Image deconvolution refers to the operation of reconstructing a given blur image into a sharp image. In general, the relationship is assumed as the following model
where ⊗ denotes finite discrete convolution operator, h is a psf (point spread function) blur kernel, x is an unknown true sharp 2D image, and e is a noise in which elements are independently followed by Gaussian distribution
When
However, many blind deconvolution techniques, like in Fergus
For non-blind deconvoution, the most popular algorithm is RL (Richardson, 1972 ; Lucy, 1974). This technique is based on the maximum likelihood estimation by the EM algorithm under the Poisson model. However, this technique requires a lot of time to obtain the desired result. Moreover, as shown in the experiment in Section 5, it contains undesirable artifacts especially when the iteration is not sufficient.
In this paper, we provide non-blind deconvolution using the EM algorithm under the Gaussian model. However, due to the inherent slow convergence speed of the EM algorithm, the processing time is impractical when the image size is large. Therefore, in this study, an immediate restored image of the EM algorithm at any iterates is presented so that an iterative process is not required.
The following section presents terms and concepts necessary for this paper. Section 3 presents an iterative EM algorithm. In Section 4, an immediate solution of the iterative EM algorithm is derived. And based on this result, we examine the statistical properties of the restored image in the middle of iteration. In Section 5, we demonstrates the effectiveness of the proposed method through a simple experiment. Finally, in Section 6 conclusions and discussions are presented.
where
where
The unbiased least squared estimator which maximizes the log-likelihood,
is a good choice if the noise
To alleviate this problem, for a positive definite matrix
By maximizing the
It is well-known that
However, the optimal solution
A natural setting for understanding our problem as a missing/observed data structure is to look at it as follows,
where
Noting that the density
where
In M-step, substituting
where
where
At hence, at (
where
As an alternative, by applying the Green (1990)’s One-Step-Late (OSL) method, one can also use
By the essential property of EM algorithm, proceeding iteration monotonically increases the penalized log-likelihood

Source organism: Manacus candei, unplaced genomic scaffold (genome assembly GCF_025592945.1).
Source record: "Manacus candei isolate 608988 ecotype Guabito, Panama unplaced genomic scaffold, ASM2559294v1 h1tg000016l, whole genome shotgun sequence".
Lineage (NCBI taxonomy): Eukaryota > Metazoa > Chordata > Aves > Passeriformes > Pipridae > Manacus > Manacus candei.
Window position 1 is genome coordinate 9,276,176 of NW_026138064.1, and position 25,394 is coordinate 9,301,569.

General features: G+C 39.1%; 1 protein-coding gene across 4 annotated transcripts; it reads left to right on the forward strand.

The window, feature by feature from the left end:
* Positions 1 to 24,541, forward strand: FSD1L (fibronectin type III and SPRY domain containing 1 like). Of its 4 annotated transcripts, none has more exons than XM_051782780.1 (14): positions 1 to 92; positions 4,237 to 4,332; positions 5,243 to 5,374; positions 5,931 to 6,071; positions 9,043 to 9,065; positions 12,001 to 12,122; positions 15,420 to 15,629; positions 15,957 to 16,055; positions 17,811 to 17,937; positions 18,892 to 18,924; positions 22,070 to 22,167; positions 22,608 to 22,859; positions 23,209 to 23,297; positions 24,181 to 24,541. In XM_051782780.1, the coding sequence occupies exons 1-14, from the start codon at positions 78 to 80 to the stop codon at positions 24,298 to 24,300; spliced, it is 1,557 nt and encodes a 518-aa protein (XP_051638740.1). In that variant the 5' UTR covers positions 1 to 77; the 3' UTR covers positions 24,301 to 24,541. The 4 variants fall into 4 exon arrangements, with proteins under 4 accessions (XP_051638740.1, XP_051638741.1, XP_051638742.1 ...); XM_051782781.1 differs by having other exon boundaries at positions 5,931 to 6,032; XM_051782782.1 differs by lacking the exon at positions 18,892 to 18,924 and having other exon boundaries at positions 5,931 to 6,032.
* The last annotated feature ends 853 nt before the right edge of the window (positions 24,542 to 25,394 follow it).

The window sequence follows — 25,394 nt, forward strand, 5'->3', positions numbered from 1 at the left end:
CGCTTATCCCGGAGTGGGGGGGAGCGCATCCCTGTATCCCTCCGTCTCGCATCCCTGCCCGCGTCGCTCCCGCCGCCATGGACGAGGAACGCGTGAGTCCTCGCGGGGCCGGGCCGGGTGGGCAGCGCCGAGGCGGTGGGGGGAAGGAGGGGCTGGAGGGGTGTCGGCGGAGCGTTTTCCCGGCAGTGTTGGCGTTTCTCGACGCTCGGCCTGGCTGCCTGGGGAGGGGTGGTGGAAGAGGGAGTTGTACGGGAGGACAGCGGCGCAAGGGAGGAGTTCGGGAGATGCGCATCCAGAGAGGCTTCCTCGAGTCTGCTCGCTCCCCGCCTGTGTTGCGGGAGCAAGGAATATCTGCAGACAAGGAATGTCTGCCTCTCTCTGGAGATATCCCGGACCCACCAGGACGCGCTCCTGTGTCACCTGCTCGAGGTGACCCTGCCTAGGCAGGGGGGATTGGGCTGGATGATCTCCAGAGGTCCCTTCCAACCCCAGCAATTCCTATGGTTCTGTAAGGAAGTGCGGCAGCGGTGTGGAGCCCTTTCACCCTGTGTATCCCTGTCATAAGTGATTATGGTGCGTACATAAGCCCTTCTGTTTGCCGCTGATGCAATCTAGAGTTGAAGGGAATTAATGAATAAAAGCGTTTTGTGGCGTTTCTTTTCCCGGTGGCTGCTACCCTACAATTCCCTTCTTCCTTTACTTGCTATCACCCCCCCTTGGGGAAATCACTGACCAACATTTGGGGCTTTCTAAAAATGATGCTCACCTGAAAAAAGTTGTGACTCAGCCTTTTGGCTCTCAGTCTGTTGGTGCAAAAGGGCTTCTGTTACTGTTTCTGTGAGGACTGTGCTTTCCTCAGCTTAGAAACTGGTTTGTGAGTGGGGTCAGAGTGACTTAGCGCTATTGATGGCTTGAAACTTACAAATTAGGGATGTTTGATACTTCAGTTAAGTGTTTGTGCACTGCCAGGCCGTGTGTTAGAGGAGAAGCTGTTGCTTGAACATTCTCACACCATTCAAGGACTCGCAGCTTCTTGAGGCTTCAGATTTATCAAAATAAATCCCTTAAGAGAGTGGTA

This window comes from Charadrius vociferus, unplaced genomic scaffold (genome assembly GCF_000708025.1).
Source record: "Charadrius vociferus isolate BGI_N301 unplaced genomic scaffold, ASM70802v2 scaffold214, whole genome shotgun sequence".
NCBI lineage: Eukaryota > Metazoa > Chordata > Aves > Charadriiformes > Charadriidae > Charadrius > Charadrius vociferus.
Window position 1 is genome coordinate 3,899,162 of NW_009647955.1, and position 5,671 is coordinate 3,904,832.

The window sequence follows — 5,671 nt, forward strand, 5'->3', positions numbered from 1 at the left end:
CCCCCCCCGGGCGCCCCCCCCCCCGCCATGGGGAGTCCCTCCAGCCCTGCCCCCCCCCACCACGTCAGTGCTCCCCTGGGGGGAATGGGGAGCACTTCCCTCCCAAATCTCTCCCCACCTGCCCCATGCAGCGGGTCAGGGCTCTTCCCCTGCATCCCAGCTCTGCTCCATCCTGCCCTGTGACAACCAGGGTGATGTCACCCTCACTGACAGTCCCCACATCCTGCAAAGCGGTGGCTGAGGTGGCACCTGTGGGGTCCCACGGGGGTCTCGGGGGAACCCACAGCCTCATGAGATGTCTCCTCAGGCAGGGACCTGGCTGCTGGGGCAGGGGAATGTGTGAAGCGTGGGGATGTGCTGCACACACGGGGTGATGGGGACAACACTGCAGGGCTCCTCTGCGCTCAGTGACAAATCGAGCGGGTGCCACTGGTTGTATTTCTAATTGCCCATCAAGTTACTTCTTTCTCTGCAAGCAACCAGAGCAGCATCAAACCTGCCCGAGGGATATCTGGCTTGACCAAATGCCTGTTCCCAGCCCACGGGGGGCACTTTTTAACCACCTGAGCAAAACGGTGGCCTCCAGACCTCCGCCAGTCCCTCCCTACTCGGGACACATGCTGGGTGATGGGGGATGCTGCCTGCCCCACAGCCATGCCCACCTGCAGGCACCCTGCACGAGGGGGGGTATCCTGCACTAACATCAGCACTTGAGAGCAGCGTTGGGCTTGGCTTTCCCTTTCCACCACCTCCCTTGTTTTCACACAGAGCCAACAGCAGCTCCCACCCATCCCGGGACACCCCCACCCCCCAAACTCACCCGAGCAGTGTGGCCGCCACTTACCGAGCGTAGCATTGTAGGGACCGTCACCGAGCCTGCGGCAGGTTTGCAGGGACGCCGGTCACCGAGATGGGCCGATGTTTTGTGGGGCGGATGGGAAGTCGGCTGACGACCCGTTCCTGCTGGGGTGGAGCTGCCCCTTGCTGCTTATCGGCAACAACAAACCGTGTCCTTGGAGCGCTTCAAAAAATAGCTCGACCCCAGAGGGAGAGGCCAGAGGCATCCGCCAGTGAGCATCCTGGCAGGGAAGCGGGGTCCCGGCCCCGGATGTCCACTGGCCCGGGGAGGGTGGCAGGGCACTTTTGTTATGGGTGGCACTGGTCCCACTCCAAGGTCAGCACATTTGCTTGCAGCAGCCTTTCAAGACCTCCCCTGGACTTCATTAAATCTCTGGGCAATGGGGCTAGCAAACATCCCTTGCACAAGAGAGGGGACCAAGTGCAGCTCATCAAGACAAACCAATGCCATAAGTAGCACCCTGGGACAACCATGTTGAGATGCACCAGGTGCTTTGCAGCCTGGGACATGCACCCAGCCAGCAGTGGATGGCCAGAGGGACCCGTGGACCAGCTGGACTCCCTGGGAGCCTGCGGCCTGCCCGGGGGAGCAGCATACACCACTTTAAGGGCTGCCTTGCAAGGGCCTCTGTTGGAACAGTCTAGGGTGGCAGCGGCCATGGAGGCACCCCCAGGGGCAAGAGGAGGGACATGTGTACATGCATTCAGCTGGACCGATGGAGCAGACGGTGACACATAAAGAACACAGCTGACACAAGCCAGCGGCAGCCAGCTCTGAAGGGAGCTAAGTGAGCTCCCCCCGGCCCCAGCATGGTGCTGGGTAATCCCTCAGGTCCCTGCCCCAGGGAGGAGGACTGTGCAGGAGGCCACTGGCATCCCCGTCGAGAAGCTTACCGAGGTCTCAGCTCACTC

If the image
where
As mentioned previously, however, algorithm (
We can rewrite the
saying that the current estimates
and for the
For an initial estimates
where
Note that if 0 < |
Accordingly, our immediate EM solution after
In our case, it is straightforward to show that |
From (
which is just the solution (
which is a mixture of the initial estimates and the limit estimates where the proportion rate is the “weight matrix”
It is worth investigating the bias and variance of
Since the limit estimator
From
Consider an initial estimator where the bias is greater than
From these opposite properties, it can be expected to obtain a visually more satisfactory restored image than the
Meanwhile, the Fourier version of
where
It should be further noted that our
In this section, we use real images to show that immediate EM works properly. In Figure 1, a true image x, a blur kernel h, and the observed blur image y are provided. The x is a 512 × 512 RGB image where pixels are scaled between [0, 1]. The h a 49 × 49 uniform blur kernel with hight 0.0016 and its sum is 1. And the y is an observed image obtained by adding Gaussian noise with a standard deviation of
Our goal is to reconstruct the distorted image
In this experiment, the penalty term in
where
And the initial estimates of immediate EM is
Figure 2 demonstrates the log-likelihood of the EM algorithm over iteration, where it monotonically increases in all cases. In particular, the original EM of
The first row of Figure 3 provides the RL deconvolution results for 50, 1500, and 2500 iterations (using function
In the second row of Figure 3, Wiener deconvolution results are provided (using function
which shows better result. If the correct
In the third row of Figure 3, our immediate EM deconvolution results are provided using
The PC used in the experiment in this chapter is Intel(R) i7-8700 CPU (3.20GHz), and the program is implemented in python.
In this paper, a non-blind deconvolution by iterative EM algorithm under Gaussian model was provided. Then an immediate EM without iterative processing that provides the same result of iterative EM was developed. This significantly reduces the processing time of image deconvolution with EM algorithm, thereby increasing the practicality. The result makes it possible to reveal the statistical properties of bias and variance for the restored image. This has hitherto been vaguely recognized but not explicitly known.
The Richardson-Lucy method is an EM algorithm based on Poisson model, and it is necessary to study whether an immediate solution can be obtained for this method as well.
In this study, very limited experiments were provided and an excessively simple penalty term was used. The use of various initial images and edge preserving penaty is expected to provide more interesting results.